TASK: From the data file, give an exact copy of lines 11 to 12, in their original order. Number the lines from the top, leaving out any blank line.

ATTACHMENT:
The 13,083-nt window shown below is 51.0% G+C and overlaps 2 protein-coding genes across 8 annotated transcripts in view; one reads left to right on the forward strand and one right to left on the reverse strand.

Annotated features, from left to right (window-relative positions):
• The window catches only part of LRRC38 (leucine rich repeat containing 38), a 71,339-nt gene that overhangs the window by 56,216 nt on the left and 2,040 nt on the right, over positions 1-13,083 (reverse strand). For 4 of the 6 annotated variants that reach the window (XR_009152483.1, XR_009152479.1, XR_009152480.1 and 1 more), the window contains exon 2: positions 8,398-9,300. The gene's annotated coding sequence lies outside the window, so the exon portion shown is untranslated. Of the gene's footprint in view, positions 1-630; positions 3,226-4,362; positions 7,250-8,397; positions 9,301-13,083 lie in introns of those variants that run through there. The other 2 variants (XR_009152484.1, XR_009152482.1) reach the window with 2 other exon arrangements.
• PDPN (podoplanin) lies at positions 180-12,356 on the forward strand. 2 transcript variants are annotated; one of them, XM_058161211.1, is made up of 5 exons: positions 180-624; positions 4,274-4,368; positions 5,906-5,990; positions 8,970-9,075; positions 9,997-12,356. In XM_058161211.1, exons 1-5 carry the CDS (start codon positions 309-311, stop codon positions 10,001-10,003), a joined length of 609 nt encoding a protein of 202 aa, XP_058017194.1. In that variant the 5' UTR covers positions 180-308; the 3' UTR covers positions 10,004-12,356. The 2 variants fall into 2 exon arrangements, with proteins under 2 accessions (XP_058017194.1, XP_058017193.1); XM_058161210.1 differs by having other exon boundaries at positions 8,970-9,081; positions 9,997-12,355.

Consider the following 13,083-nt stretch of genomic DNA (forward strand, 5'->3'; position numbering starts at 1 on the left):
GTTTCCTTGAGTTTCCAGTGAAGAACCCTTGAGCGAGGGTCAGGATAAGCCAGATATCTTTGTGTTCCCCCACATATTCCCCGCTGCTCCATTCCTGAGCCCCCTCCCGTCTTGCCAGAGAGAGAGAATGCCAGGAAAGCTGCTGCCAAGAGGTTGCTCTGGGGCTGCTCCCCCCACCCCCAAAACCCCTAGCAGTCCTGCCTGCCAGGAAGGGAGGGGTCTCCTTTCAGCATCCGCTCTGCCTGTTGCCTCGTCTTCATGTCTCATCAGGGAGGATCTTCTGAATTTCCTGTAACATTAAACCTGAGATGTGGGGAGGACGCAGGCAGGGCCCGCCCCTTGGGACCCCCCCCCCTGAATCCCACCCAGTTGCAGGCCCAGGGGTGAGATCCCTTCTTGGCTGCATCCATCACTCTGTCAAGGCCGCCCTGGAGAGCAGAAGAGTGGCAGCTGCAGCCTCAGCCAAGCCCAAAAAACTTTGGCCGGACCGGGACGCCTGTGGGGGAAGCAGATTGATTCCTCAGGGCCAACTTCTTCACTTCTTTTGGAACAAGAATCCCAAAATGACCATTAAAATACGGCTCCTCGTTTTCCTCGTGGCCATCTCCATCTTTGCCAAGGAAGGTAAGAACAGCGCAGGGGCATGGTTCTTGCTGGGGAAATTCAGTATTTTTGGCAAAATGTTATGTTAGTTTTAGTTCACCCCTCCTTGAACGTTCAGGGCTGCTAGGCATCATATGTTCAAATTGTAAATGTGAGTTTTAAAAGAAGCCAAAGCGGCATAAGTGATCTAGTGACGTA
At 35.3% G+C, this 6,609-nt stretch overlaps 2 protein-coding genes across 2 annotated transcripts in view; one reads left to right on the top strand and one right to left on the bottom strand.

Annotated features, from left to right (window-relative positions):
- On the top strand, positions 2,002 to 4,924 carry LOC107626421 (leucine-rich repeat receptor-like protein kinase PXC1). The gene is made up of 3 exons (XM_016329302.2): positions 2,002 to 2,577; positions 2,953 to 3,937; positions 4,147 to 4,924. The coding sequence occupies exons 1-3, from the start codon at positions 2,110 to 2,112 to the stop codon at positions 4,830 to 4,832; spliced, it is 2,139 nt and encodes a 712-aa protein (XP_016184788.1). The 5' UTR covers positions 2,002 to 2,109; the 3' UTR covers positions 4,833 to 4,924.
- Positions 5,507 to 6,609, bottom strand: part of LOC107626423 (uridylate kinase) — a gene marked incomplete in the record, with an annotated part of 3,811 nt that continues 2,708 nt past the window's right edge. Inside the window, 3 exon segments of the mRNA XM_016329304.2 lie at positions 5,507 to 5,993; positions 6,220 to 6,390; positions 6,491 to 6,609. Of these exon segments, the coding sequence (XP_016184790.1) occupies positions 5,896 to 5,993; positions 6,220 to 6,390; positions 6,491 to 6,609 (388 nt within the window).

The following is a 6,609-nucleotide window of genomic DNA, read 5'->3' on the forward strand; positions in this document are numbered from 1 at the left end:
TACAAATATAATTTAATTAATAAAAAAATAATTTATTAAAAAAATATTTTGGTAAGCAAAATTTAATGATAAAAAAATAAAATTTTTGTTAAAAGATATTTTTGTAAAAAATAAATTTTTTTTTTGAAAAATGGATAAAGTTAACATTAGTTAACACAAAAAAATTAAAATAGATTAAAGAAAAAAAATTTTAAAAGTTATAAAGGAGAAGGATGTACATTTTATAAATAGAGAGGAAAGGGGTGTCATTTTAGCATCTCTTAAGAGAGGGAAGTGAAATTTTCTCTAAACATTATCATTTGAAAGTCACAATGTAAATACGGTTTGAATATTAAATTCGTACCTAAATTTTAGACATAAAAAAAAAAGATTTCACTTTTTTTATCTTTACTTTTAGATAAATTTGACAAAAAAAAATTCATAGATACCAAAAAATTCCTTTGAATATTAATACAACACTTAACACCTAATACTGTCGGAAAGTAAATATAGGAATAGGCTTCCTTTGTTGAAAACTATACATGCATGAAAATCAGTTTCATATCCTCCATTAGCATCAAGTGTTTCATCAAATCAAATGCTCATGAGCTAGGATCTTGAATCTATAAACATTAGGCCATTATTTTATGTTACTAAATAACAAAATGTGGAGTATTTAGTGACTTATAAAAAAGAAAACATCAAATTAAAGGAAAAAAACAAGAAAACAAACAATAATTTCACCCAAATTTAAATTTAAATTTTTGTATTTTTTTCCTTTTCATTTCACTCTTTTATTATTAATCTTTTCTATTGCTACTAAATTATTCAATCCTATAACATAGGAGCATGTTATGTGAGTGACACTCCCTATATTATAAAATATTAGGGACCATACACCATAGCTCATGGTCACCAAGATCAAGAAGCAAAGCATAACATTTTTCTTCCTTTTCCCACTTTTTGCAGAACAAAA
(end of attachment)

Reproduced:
The following is a 6,609-nucleotide window of genomic DNA, read 5'->3' on the forward strand; positions in this document are numbered from 1 at the left end:
TACAAATATAATTTAATTAATAAAAAAATAATTTATTAAAAAAATATTTTGGTAAGCAAAATTTAATGATAAAAAAATAAAATTTTTGTTAAAAGATATTTTTGTAAAAAATAAATTTTTTTTTTGAAAAATGGATAAAGTTAACATTAGTTAACACAAAAAAATTAAAATAGATTAAAGAAAAAAAATTTTAAAAGTTATAAAGGAGAAGGATGTACATTTTATAAATAGAGAGGAAAGGGGTGTCATTTTAGCATCTCTTAAGAGAGGGAAGTGAAATTTTCTCTAAACATTATCATTTGAAAGTCACAATGTAAATACGGTTTGAATATTAAATTCGTACCTAAATTTTAGACATAAAAAAAAAAGATTTCACTTTTTTTATCTTTACTTTTAGATAAATTTGACAAAAAAAAATTCATAGATACCAAAAAATTCCTTTGAATATTAATACAACACTTAACACCTAATACTGTCGGAAAGTAAATATAGGAATAGGCTTCCTTTGTTGAAAACTATACATGCATGAAAATCAGTTTCATATCCTCCATTAGCATCAAGTGTTTCATCAAATCAAATGCTCATGAGCTAGGATCTTGAATCTATAAACATTAGGCCATTATTTTATGTTACTAAATAACAAAATGTGGAGTATTTAGTGACTTATAAAAAAGAAAACATCAAATTAAAGGAAAAAAACAAGAAAACAAACAATAATTTCACCCAAATTTAAATTTAAATTTTTGTATTTTTTTCCTTTTCATTTCACTCTTTTATTATTAATCTTTTCTATTGCTACTAAATTATTCAATCCTATAACATAGGAGCATGTTATGTGAGTGACACTCCCTATATTATAAAATATTAGGGACCATACACCATAGCTCATGGTCACCAAGATCAAGAAGCAAAGCATAACATTTTTCTTCCTTTTCCCACTTTTTGCAGAACAAAA